3. THE FUTURE: What are your predictions? Complete this table and share what you wrote with your partner(s). Change and share again.

 

Good things

Bad things

This year for you

 

 

Your country

 

 

Sport

 

 

Inventions

 

 

The world

 

 

Your old age

 

 

4. PREDICTING THE FUTURE: Students A strongly believe computers will do this very well one day; Students B strongly believe it’s impossible.  Change partners again and talk about your conversations.

5. NEWS: What do you like best? Rank these and share your rankings with your partner. Put the best at the top. Change partners and share your rankings again.

  • world
  • financial
  • celebrity gossip
  • sport
  • weather
  • national
  • politics
  • weird

6. UNREST: Spend one minute writing down all of the different words you associate with the word ‘unrest’. Share your words with your partner(s) and talk about them. Together, put the words into different categories.


 
 

BEFORE READING / LISTENING

1. TRUE / FALSE: Read the headline. Guess if  a-h  below are true (T) or false (F).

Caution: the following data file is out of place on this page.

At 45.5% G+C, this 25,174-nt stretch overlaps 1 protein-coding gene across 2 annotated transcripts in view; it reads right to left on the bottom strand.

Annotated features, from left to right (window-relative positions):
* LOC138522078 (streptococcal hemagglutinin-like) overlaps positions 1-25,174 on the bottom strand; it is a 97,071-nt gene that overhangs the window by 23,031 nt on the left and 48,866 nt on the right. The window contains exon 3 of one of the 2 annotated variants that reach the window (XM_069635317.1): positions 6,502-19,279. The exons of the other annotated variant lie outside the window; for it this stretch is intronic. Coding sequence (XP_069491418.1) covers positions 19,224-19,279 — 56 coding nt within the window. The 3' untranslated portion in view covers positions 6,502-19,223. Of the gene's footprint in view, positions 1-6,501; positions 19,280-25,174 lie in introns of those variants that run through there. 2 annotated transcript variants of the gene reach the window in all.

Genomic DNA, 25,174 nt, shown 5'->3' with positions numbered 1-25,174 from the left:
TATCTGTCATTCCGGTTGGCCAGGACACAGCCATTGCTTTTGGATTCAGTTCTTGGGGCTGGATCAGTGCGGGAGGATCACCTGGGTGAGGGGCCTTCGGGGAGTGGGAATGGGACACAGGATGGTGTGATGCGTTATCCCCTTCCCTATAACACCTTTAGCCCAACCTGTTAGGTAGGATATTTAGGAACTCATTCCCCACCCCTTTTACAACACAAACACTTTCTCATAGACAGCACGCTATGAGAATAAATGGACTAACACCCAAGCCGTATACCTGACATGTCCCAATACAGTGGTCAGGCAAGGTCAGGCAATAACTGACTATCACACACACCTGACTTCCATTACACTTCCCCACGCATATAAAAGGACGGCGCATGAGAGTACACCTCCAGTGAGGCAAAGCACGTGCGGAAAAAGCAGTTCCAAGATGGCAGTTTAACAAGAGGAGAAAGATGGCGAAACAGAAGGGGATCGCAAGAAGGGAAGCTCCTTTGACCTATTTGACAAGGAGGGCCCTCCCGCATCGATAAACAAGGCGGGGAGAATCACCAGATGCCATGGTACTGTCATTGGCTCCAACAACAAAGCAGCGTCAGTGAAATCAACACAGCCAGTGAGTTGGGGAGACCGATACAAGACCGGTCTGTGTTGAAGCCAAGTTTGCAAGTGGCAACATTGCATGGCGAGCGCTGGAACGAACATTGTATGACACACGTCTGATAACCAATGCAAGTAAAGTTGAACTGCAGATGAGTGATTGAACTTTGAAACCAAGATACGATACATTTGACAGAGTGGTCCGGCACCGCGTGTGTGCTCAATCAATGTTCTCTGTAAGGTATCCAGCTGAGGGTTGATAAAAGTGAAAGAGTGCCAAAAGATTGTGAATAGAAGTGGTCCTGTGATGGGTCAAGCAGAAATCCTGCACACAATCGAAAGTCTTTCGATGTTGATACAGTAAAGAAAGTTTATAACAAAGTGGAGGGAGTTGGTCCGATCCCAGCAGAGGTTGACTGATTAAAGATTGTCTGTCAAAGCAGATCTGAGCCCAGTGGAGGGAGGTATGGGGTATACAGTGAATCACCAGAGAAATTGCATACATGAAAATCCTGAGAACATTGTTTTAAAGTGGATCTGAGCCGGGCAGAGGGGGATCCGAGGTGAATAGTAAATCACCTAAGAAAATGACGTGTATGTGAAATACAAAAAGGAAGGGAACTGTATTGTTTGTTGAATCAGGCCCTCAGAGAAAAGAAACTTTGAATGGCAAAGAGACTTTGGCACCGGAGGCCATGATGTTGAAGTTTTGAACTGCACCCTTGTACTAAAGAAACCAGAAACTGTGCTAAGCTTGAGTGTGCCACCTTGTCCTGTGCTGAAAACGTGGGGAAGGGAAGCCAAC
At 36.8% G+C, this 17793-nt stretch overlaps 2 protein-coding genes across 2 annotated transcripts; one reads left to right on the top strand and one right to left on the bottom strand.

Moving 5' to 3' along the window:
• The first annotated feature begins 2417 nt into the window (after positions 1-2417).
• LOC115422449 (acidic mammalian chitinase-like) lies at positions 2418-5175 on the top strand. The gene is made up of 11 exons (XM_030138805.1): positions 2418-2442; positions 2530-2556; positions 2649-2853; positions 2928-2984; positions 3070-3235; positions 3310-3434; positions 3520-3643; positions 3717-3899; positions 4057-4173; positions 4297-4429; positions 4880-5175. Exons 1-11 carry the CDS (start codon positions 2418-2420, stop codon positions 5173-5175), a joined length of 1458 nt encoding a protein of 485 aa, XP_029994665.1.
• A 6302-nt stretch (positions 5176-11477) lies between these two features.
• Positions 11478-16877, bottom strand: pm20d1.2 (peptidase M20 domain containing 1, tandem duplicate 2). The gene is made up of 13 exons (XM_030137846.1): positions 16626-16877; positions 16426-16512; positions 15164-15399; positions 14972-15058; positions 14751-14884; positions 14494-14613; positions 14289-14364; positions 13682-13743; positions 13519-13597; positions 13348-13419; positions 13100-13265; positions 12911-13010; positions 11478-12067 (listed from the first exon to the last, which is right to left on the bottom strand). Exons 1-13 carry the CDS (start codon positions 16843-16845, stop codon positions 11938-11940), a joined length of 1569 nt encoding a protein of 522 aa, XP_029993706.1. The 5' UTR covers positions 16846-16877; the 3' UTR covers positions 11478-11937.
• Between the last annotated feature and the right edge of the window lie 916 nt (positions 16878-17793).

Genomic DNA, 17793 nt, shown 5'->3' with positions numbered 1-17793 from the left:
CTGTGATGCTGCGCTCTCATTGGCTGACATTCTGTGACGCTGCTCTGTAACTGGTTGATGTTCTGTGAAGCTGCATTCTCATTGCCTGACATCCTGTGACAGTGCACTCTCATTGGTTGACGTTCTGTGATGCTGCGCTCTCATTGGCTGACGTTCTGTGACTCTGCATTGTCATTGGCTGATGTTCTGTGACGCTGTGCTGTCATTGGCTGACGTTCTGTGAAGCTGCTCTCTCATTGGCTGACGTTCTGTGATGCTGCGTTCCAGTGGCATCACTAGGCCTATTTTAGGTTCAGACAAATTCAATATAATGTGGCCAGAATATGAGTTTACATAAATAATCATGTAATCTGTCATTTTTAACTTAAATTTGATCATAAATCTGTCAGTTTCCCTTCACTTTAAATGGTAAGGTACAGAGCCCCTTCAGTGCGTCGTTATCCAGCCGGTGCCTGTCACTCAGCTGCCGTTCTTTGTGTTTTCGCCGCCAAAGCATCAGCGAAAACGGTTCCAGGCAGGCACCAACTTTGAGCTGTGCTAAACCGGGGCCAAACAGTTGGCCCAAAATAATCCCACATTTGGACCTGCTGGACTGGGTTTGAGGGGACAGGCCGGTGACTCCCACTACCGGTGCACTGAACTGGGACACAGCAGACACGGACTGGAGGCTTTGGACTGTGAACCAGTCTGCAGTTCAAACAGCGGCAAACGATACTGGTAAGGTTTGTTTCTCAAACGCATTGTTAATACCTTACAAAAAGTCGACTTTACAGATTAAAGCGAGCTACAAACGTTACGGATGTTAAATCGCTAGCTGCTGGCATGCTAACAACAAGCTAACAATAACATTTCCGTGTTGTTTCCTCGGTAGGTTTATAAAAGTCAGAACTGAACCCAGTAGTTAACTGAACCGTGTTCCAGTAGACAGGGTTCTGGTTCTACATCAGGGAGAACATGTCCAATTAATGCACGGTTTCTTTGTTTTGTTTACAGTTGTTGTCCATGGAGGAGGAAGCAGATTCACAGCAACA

a.

Scientists fed 100 million news articles into a supercomputer.

T / F

b.

The news storied dated back to the late nineteenth century.

T / F

c.

The data gained from the stories helped the CIA find Osama bin Laden.

T / F

d.

Researchers will now be able to forecast trouble in the world.

T / F

e.

Kalev Leetar said news wasn’t such an important information source.

T / F

f.

Researchers used around 500 gigabytes of data in their analysis.

T / F

g.

The project looked at over one thousand different emotions.

T / F

h.

Leetar said his predictions were similar to those of weather forecasts.

T / F

2. SYNONYM MATCH: Match the following synonyms from the article.

1.

predict

a.

examination

2

analysis

b.

judge

3.

discontent

c.

forecast

4.

whereabouts

d.

amazing

5.

potential

e.

location

6.

incredible

f.

find

7.

view

g.

haphazard

8.

track

h.

possible

9.

likened

i.

unhappiness

10.

random

j.

compared

3. PHRASE MATCH:  (Sometimes more than one choice is possible.)

1.